Ed Woodward hit back at the critics of Manchester United's recruitment system as the executive vice-chairman reiterated his backing of under-fire manager Ole Gunnar Solskjaer with Sunday's clash against Liverpool looming large.
The 20-time English champions are in the midst of their worst start to a season in 30 years, with the shock loss at Newcastle leaving them just two points above the drop zone.
That wretched run has ratcheted up speculation and scrutiny ahead of table-topping rivals Liverpool's visit, yet poor results and performances have not been enough to put Solskjaer's job in immediate jeopardy - even if they lose on Sunday.
Injuries have exposed a lack of squad depth at United, yet Woodward underlined his belief that the club are on the right track in a recent address to staff at Old Trafford.
"The middle section of last season, after Ole's arrival, feels most relevant to what we want to achieve and where we want to be," the executive vice-chairman said, having publicly pledged his faith in Solskjaer three weeks ago.
"We saw a team playing fast, fluid football, with a clear representation of the style and philosophy the manager wants.
"Ole has also instilled the discipline back into an environment where we may have lacked it in recent years.
"He is building a squad that respects the club's history, in which players work hard and respect their team-mates. No-one is bigger than the club.
"The changes we saw over the summer have resulted in a very young squad.
"But it's also a squad, with the players and the culture, that provides a base camp for us to build and grow from as we start our new journey."
That platform is a key reason why the club hierarchy are not overly concerned about their current standing of 12th. Solskjaer is seen as a manager with broad enough shoulders to cope with flak and the intelligence to make positive changes behind the scenes.
"Ole's vision maps exactly to the core three football objectives we have," Woodward told United's staff. "We must win trophies, we must play attacking football, and we must give youth its chance."
It is reported that there is a positive mood around the Aon Training Complex ahead of the tough test against Liverpool, thanks in no small part to the improved culture that Solskjaer has overseen.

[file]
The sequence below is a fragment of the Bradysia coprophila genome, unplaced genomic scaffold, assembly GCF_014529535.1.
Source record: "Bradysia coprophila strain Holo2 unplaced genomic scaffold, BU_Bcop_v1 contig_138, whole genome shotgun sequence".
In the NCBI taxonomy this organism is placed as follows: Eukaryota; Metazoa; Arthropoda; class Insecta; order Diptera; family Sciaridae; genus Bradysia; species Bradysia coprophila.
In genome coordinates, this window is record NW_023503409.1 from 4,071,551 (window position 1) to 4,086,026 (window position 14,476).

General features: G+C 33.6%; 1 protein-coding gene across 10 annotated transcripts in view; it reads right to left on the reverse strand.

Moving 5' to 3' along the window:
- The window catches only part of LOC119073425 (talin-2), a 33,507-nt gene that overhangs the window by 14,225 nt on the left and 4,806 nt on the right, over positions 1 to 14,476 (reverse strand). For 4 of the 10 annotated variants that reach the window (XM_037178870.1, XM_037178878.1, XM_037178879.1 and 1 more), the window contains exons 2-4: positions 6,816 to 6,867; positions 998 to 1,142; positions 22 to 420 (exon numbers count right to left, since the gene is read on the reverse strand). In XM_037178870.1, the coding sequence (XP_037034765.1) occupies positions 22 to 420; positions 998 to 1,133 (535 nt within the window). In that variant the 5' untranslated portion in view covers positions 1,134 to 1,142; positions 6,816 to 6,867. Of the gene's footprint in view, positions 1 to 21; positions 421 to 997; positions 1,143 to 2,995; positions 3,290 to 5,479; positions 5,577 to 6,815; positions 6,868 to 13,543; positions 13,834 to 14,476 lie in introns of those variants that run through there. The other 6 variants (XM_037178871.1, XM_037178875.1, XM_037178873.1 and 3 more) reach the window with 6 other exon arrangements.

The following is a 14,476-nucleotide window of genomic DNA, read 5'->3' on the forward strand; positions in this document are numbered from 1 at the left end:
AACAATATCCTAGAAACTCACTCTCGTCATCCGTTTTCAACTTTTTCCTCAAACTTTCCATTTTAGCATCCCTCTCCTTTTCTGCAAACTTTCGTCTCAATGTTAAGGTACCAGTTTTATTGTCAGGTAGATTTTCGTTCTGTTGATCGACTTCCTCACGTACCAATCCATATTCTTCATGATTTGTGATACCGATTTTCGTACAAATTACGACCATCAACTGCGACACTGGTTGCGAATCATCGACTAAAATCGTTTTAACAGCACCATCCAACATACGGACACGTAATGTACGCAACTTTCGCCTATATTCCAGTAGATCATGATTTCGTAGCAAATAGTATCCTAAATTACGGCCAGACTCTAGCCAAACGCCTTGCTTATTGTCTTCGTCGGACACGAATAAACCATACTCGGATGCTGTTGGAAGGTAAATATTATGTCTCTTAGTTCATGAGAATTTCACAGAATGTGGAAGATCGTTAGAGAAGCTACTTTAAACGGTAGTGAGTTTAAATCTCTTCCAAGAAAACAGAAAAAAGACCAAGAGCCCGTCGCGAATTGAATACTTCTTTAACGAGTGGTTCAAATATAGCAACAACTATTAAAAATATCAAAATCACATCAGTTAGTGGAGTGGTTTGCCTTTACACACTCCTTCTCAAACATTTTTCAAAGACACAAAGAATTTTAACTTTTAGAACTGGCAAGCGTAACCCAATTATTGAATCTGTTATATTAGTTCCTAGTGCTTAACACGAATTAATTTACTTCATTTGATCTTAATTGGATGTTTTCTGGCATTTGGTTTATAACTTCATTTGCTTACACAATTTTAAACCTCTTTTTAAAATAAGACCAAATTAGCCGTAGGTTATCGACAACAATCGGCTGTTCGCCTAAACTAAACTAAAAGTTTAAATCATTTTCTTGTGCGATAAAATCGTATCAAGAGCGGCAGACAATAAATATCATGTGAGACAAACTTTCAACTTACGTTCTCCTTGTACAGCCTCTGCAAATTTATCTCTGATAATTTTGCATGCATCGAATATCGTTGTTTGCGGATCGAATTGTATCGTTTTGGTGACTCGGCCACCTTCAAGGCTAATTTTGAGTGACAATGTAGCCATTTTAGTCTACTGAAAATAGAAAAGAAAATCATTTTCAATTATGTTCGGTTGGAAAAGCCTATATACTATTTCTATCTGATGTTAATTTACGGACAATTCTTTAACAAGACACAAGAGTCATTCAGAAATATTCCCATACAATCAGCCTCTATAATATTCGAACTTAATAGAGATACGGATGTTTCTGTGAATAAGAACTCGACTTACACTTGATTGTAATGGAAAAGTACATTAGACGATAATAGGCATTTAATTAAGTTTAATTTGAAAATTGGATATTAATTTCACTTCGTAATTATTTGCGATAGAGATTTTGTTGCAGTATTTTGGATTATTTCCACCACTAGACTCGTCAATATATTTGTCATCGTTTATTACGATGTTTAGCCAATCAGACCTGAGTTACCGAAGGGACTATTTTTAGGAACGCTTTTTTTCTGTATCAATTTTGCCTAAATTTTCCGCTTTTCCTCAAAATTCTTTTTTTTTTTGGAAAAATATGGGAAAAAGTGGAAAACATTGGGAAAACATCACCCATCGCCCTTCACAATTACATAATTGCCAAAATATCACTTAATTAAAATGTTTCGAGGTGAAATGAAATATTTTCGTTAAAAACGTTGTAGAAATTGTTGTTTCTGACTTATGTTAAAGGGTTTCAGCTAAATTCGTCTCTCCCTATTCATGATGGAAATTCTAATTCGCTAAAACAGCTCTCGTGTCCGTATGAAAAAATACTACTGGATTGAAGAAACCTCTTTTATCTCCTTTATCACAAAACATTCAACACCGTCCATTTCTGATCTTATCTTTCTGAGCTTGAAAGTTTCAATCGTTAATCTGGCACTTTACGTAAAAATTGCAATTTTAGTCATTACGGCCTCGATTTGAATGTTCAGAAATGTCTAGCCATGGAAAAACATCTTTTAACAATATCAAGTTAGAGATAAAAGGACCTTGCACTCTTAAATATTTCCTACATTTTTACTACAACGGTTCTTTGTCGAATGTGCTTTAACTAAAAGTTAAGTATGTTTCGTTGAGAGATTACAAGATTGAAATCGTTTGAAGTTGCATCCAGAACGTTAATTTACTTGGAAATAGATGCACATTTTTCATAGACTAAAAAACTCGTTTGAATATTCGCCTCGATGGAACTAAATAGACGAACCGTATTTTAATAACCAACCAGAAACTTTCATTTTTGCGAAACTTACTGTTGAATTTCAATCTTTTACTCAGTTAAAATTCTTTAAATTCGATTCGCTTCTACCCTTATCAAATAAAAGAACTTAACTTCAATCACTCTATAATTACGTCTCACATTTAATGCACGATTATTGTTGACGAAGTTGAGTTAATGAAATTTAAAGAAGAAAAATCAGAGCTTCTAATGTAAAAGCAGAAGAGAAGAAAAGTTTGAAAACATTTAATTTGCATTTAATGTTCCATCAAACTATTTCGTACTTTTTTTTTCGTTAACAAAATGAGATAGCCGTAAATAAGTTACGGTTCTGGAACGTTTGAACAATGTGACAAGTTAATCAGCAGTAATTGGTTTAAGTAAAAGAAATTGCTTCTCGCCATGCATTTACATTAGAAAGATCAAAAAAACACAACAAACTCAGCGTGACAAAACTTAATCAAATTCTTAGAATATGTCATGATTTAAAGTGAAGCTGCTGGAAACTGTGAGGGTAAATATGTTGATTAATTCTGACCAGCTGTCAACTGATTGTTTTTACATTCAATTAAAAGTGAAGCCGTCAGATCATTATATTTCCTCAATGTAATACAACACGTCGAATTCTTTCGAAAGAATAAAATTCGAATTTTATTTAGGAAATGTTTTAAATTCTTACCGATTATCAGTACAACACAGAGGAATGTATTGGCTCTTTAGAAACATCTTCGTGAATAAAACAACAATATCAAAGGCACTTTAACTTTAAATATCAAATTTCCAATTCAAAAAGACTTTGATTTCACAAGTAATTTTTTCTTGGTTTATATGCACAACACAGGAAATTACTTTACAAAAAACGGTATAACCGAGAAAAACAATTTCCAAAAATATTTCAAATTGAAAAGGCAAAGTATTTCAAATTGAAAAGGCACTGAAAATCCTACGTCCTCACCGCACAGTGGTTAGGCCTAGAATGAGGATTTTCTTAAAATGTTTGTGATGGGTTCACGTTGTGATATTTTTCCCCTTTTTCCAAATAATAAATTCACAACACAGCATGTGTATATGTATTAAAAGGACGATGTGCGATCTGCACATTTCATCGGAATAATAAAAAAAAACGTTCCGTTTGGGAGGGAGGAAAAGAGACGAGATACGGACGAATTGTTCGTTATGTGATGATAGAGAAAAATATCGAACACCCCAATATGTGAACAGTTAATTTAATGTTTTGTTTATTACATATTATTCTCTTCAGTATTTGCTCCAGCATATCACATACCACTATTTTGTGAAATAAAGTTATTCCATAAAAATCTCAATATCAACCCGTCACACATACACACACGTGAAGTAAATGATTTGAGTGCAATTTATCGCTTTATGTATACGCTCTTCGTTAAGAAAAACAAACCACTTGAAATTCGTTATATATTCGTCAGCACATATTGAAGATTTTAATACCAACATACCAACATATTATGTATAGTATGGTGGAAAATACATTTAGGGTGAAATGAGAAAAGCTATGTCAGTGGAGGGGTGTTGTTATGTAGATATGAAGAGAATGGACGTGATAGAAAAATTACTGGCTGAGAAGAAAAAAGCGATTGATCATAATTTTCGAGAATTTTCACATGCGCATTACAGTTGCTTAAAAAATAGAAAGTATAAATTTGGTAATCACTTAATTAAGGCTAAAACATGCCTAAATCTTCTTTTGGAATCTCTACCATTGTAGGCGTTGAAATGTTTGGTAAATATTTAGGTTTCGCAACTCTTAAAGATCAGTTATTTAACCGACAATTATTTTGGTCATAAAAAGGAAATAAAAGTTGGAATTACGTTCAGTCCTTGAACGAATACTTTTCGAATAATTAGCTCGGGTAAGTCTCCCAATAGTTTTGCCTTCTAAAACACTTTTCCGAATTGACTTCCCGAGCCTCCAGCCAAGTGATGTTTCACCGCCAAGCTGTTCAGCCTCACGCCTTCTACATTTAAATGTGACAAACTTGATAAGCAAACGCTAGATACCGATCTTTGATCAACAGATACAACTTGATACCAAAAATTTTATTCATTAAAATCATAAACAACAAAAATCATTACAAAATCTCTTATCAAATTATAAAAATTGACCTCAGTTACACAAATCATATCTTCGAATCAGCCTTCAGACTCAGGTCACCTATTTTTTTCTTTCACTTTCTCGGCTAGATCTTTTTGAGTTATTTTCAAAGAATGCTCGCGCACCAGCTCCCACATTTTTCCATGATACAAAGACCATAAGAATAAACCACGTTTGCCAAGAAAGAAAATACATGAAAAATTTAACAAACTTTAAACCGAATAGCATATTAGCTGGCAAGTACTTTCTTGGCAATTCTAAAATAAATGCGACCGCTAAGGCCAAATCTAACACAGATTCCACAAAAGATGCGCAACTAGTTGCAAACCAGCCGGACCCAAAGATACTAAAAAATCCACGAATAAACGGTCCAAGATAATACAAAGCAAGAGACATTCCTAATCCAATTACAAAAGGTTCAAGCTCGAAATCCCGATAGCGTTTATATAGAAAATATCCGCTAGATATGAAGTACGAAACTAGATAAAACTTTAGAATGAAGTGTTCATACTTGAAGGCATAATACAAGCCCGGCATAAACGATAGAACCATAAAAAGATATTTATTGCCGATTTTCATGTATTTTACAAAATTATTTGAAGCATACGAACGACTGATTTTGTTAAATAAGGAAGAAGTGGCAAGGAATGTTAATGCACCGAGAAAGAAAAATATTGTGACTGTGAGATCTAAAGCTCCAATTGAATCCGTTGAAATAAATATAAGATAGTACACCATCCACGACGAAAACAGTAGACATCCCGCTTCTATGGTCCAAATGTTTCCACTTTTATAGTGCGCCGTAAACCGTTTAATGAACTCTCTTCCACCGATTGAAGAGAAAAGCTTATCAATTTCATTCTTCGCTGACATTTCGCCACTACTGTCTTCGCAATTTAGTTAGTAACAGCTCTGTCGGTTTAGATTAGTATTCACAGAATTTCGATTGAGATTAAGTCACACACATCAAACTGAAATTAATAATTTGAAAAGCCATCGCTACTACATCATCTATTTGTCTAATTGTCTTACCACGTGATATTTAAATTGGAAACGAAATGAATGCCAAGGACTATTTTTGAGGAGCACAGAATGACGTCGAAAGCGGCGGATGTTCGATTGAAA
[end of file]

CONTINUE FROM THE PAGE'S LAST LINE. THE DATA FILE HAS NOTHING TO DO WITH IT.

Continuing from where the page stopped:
The exits of Romelu Lukaku and Alexis Sanchez may have left United short in attack but were calculated decisions for the betterment of the group, while Paul Pogba is not believed to have been a distraction despite admitting over the summer that he would like to leave.
There are, though, clearly areas that need improving on the field.
Recruitment has been the key factor behind United's floundering since Sir Alex Ferguson retired in 2013, but there is now a belief behind the scenes that they are in a better place to target talent after particular issues during the reigns of David Moyes and Louis Van Gaal.
Background noise continues over a technical director as the club continues to look at streamlining the top of the football department, but Woodward has hit back at those questioning the current structure and his involvement in deals.
"There is a myth that we have non-football people making football decisions, and I think it's insulting to the brilliant people who work on the football side in this club," he said.
"Many of the senior staff on the football side of the club have been in their roles for over 10 years. Some of our scouts have worked with us for more than 25 years. We've expanded our recruitment department in recent years, and we believe this now runs in an efficient and productive way.
"Player recommendations and decisions are worked on by this department and by the first-team manager and his staff, not by senior management."
It is understood that United, who have worked on improving their bespoke scouting database, will have their summer targets in mind by January, allowing them to act if an early opportunity presents itself.
"The reality of Manchester United is we are a club in two parts," Woodward added. "First of all, we are an incredible 141-year footballing institution with all that history, all that legacy, all that tradition and that tradition of success. That can never, ever change. We need to keep that protected.
"Then, like other football clubs, our commercial business allows us to reinvest in the football side. It's how these two interact with each other at Manchester United that results in us having a competitive advantage in this area.
"What's important is the commercial side is never allowed to take priority over the football side."